Crash Analysis
      Use the Interactive Matrix
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Crash-Related Countermeasures
A total of 49 different pedestrian countermeasures are presented in this application that address various types of roadway situations. To assist engineers and planners who may want further guidance on which measures are appropriate to address certain types of pedestrian crashes, an interactive matrix of 12 pedestrian crash groupings by seven categories of countermeasures is provided by clicking on the graphic to the right.

The dots in the matrix suggest the countermeasure categories that may be primary candidates to address a given crash type, which takes into account whether the crash type occurs at an intersection or midblock location. The secondary benefits are not included in the matrix.

For example, the primary purpose of a pedestrian street is to address midblock crash types (e.g., dartout, dash). Although a pedestrian may have the secondary benefit of eliminating a "through vehicle at intersection" crash type, it is not a suggested treatment for this crash type. Instead, such countermeasures as mini-circles, intersection diverters, etc., are suggested in the matrix to address "through vehicle at intersection" crashes.

To illustrate how to use the matrix, consider the second crash type on the matrix ("Multiple Threat/Trapped"). This is a crash involving an unsignalized crossing on a multilane road, where one vehicle stops to let a pedestrian cross the street. The pedestrian steps into the street in front of the stopped vehicle and then continues into the adjacent lane in front of an oncoming vehicle and is struck. The driver of the second vehicle may not see the pedestrian, since the sight distance is typically blocked by the first (stopped) vehicle.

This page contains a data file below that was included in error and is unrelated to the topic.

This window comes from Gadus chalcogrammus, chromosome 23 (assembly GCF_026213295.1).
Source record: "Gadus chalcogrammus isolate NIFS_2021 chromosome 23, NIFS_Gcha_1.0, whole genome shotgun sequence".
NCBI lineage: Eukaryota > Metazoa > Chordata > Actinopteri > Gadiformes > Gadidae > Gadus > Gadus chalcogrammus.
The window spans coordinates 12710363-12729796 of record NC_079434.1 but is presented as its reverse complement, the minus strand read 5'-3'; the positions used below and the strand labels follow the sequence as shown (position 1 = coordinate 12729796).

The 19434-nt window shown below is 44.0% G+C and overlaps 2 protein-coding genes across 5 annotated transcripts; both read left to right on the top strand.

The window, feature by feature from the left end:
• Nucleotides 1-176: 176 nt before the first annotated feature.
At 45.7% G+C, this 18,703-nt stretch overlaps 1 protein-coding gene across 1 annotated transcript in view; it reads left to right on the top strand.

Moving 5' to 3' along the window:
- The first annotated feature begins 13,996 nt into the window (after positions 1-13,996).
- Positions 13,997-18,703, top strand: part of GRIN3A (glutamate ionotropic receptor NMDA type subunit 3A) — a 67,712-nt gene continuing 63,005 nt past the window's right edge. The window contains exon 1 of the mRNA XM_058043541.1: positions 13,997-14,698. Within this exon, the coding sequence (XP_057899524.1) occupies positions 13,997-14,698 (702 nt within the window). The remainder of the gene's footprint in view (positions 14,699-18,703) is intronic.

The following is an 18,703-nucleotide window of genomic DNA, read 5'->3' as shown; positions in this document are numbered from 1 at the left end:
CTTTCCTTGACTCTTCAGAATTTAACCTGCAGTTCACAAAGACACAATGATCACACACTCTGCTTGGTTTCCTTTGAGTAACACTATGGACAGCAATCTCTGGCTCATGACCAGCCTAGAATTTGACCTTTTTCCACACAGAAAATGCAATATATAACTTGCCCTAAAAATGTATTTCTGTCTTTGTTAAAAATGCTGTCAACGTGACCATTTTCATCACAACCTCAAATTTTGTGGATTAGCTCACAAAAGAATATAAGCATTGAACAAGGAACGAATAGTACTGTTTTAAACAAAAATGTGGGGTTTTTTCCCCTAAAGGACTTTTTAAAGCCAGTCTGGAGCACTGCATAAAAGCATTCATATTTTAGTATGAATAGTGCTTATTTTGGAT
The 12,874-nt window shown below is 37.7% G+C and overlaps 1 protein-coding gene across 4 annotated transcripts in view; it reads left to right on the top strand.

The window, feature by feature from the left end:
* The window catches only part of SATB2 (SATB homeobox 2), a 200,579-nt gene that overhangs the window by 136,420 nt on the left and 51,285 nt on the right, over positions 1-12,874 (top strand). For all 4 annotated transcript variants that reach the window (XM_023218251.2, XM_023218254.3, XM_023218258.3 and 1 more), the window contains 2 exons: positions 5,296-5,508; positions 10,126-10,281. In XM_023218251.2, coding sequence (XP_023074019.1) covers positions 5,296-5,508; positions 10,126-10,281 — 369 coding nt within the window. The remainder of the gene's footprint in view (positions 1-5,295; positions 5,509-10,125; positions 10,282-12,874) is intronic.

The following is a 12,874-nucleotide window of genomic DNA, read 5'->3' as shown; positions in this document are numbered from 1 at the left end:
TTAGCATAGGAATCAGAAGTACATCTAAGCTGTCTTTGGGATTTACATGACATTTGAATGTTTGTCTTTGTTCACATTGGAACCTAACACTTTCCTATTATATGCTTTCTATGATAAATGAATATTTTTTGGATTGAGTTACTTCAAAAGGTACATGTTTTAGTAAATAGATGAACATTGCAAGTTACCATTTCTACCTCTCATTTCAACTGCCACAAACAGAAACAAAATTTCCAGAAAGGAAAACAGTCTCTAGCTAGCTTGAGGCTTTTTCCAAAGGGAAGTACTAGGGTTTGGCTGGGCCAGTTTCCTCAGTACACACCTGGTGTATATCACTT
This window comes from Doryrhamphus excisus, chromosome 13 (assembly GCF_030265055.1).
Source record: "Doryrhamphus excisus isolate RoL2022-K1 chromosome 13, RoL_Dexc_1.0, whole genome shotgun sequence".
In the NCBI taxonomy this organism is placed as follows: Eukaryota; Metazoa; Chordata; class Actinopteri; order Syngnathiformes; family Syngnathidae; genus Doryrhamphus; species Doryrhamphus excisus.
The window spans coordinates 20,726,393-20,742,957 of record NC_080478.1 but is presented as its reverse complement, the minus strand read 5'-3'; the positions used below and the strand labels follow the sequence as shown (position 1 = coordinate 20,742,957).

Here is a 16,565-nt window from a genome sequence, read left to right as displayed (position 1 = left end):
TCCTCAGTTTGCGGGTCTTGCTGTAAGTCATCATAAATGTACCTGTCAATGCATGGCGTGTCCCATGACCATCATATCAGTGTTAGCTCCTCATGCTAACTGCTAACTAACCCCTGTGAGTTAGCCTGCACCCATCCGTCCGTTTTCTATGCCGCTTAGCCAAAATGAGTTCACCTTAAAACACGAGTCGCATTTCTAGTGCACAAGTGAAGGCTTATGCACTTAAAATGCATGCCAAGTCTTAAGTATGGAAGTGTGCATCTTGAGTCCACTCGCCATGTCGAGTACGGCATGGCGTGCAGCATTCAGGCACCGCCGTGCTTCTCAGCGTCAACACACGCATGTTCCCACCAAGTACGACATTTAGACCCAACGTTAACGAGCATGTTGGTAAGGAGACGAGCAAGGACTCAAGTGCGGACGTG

The matrix shows that six out of the seven countermeasure categories contain potential countermeasures that may reduce the probability of this type of crash, depending on the site conditions. To view the specific applicable countermeasures in each category, click on the dot. A drop-down select box will appear listing the names of the applicable countermeasures. These countermeasures include curb extensions (which improve sight distance between pedestrians and motorists), pedestrian crossing islands (which provide places of refuge in the middle of the street), crosswalk enhancements, and other possible countermeasures. Select a countermeasure from the drop-down box to view the page containing its detailed description.

This matrix is intended to give general information on candidate measures that should be considered when trying to reduce a pattern of pedestrian crashes at a location or roadway section. Many pedestrian crashes are the direct result of careless or illegal driver behavior and/or unsafe pedestrian behavior. Many of these crashes cannot necessarily be prevented by roadway improvements alone. In such cases, pedestrian and/or motorist education and enforcement activities may be helpful.


U.S. Department of Transportation Federal Highway Administration

Crash Analysis